The following HTML text is provided to enhance online
readability. Many aspects of typography translate only awkwardly to HTML.
Please use the page image
as the authoritative form to ensure accuracy.
Earth Observations from Space: The First 50 Years of Scientific Achievements
is the author (with T. H. Vonder Haar) of Satellite Meteorology: An Introduction (Academic Press, 1995). He has been a member of numerous committees, including the American Meteorological Society Board on Higher Education.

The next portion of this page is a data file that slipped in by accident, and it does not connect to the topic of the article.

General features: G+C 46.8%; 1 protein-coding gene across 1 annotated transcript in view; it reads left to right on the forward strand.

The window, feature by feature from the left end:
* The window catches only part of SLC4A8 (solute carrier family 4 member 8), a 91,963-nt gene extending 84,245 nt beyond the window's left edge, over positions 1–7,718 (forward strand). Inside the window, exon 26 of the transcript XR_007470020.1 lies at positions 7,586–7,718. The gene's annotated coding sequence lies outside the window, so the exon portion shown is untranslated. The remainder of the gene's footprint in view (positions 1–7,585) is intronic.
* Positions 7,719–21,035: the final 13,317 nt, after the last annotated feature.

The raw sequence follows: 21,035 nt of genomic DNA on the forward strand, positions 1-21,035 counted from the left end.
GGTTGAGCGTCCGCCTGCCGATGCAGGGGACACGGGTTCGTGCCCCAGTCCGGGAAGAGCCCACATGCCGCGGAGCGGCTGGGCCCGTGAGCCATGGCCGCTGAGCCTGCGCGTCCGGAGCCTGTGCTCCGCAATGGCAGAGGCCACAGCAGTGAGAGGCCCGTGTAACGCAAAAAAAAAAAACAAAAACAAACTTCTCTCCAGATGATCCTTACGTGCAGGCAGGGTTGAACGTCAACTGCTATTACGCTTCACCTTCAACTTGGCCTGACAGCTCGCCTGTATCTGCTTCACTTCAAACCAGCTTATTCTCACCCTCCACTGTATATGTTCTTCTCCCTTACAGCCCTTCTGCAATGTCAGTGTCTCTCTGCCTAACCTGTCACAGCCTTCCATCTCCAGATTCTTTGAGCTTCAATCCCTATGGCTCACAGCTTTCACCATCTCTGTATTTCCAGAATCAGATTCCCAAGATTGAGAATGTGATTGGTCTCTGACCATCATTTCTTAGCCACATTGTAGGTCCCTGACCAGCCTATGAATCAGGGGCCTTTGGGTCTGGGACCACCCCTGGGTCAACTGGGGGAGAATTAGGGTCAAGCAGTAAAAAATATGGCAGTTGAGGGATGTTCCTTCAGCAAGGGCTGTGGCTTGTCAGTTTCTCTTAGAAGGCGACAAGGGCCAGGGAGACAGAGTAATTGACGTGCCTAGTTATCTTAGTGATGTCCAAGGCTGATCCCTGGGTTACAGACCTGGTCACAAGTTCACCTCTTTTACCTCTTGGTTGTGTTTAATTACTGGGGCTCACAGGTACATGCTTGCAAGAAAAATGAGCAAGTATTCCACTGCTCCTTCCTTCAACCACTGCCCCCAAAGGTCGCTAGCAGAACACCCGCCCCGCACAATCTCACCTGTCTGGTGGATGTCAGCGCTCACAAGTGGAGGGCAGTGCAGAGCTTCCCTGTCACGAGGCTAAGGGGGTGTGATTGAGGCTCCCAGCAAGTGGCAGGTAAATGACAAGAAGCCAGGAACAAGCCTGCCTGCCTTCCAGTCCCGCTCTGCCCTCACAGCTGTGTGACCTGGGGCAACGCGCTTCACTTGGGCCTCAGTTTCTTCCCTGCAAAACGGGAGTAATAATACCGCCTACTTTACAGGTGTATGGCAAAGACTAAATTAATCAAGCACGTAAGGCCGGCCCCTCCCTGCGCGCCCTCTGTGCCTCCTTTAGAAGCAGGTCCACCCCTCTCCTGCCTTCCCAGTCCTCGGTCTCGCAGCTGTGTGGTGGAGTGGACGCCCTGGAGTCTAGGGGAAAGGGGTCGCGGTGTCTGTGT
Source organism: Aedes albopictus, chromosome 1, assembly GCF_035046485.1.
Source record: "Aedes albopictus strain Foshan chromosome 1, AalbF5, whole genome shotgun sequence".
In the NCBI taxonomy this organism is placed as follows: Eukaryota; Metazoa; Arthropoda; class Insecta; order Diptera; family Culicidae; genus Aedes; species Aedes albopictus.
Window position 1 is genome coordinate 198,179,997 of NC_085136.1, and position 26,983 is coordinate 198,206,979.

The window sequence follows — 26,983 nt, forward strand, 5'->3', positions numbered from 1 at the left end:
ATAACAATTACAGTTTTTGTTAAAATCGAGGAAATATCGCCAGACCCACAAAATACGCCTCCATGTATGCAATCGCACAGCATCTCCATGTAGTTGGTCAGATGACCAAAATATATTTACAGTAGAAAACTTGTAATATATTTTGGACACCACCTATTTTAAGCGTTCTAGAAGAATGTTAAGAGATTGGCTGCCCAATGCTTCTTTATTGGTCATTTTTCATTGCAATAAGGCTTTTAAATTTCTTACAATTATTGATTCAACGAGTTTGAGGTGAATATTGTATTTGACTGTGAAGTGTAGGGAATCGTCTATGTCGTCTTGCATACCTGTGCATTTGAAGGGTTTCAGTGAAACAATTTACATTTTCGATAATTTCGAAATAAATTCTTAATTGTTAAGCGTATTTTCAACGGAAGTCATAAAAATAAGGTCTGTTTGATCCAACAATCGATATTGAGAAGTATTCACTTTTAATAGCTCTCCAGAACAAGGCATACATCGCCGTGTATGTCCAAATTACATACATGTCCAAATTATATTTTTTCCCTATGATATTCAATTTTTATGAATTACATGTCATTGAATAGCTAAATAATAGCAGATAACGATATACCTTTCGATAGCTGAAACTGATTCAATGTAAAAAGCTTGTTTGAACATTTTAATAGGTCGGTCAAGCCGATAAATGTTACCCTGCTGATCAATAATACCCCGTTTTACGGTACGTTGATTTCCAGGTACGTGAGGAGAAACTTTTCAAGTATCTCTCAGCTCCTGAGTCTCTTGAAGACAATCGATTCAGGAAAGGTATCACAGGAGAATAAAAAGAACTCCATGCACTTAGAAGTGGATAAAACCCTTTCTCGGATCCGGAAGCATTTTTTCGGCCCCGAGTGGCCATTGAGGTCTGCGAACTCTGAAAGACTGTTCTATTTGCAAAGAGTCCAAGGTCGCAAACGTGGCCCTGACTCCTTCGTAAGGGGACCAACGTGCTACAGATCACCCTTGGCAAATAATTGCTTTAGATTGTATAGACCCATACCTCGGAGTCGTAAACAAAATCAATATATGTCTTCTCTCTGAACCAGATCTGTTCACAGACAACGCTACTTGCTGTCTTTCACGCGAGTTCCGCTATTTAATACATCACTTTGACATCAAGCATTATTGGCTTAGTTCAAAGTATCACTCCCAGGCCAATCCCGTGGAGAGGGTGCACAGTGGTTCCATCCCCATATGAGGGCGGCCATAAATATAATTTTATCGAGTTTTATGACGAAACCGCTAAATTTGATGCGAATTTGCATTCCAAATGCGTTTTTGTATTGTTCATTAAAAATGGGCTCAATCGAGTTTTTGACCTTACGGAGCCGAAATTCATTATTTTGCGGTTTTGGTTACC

Navin Ramankutty signed on as assistant professor in the Department of Geography at McGill University in June 2006. Previously, he was an assistant scientist at the Center for Sustainability and the Global Environment (SAGE) at the University of Wisconsin. Dr. Ramankutty joined SAGE as a research scientist in May 2000 and led its efforts on documenting contemporary and historical patterns of land use and land cover across the world. Working with colleagues at SAGE, Dr. Ramankutty developed a statistical data fusion technique to merge satellite data and socioeconomic data on agricultural land use to develop a global data set of the world’s croplands. Dr. Ramankutty and his team have further developed global agricultural land-use data sets, focusing on more detailed characterizations of the world’s major crops, their yield and production, and farming practices. These emerging data sets have become extremely popular with the global change community. They have attracted widespread media attention, including becoming part of a National Geographic Society pullout map in September 2002 and being used in the 8th edition of the National Geographic Atlas ofthe World.